Dr Graham Baker, email@example.com
BMJ Case Reports 2010; doi:10.1136/bcr.05.2010.3048
A 49-year-old male presented in an acutely confused state. His examination and basic blood tests were unremarkable. He was started on intravenous aciclovir and an MRI brain scan showed changes consistent with limbic encephalitis.
Serum antibodies including para-neoplastic auto-antibodies and cerebrospinal fluid studies were arranged along with a full body CT scan to look for malignancy. All antibody tests returned negative and the CT scan ruled out the presence of malignancy. The patient improved following treatment with intravenous immunoglobulin and was discharged.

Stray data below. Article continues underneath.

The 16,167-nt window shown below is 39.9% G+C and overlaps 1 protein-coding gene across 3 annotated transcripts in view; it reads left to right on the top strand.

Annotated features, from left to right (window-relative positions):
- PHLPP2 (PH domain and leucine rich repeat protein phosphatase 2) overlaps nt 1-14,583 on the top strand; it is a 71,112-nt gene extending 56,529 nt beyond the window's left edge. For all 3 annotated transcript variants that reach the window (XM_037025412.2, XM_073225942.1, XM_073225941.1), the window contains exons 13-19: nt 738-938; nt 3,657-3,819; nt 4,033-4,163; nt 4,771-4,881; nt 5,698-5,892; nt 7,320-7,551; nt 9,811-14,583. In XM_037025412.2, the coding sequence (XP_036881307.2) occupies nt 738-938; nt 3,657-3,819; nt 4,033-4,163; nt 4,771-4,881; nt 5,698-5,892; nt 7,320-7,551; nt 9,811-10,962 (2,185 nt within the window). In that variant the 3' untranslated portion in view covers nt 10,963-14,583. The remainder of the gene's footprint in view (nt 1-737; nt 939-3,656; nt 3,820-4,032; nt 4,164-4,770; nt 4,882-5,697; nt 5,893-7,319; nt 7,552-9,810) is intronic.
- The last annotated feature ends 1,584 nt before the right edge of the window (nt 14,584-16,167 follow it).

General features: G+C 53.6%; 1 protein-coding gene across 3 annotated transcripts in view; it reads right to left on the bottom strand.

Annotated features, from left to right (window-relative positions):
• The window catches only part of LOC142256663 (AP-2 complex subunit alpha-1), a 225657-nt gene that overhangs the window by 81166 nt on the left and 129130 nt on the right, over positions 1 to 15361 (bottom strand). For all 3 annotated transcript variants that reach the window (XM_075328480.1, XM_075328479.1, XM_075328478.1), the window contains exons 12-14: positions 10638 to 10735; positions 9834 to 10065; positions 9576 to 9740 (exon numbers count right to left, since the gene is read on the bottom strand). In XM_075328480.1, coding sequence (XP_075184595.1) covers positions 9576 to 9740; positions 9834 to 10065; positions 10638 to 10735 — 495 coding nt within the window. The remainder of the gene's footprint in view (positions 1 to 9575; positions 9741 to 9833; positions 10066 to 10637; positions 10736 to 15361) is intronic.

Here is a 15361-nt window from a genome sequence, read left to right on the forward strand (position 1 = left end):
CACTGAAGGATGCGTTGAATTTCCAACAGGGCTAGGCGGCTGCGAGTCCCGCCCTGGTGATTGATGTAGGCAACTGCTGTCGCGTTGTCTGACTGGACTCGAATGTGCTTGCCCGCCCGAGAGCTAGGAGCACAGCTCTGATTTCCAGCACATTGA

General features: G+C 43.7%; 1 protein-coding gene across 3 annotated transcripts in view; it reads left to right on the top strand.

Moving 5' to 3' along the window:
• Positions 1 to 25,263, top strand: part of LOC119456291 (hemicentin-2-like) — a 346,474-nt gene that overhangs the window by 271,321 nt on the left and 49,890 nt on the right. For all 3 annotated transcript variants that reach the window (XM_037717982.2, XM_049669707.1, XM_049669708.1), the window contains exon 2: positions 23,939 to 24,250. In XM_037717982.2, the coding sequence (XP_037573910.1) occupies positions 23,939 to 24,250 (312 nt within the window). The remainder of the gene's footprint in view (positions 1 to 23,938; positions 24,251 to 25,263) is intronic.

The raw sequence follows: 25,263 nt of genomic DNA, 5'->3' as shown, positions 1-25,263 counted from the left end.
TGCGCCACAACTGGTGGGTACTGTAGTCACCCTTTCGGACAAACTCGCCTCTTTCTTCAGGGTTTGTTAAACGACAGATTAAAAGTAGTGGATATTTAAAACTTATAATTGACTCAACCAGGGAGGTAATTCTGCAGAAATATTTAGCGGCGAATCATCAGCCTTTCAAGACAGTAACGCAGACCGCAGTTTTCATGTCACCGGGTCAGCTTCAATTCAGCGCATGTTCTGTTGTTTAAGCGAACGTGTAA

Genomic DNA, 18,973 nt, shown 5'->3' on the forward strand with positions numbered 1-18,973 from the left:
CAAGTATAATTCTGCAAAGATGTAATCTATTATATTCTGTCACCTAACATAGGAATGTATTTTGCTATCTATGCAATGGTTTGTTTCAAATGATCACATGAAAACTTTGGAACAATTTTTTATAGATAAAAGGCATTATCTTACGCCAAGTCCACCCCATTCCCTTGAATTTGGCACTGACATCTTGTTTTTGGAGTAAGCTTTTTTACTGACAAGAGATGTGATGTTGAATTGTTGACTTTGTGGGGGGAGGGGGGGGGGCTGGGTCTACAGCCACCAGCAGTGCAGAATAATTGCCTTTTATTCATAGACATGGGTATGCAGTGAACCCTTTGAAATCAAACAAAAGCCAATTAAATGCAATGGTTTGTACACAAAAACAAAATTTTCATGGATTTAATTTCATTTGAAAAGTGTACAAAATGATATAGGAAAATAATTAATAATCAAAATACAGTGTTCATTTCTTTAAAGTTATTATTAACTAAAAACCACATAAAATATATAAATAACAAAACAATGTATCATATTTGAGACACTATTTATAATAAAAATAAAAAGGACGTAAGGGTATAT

Follow-up imaging showed significant radiological improvement. He has been able to return to work and repeat CT scans have failed to find evidence of malignancy.
A rare and treatable cause for his illness was found.
It is worth considering limbic encephalitis when facing a confused patient especially in the young and middle-aged population.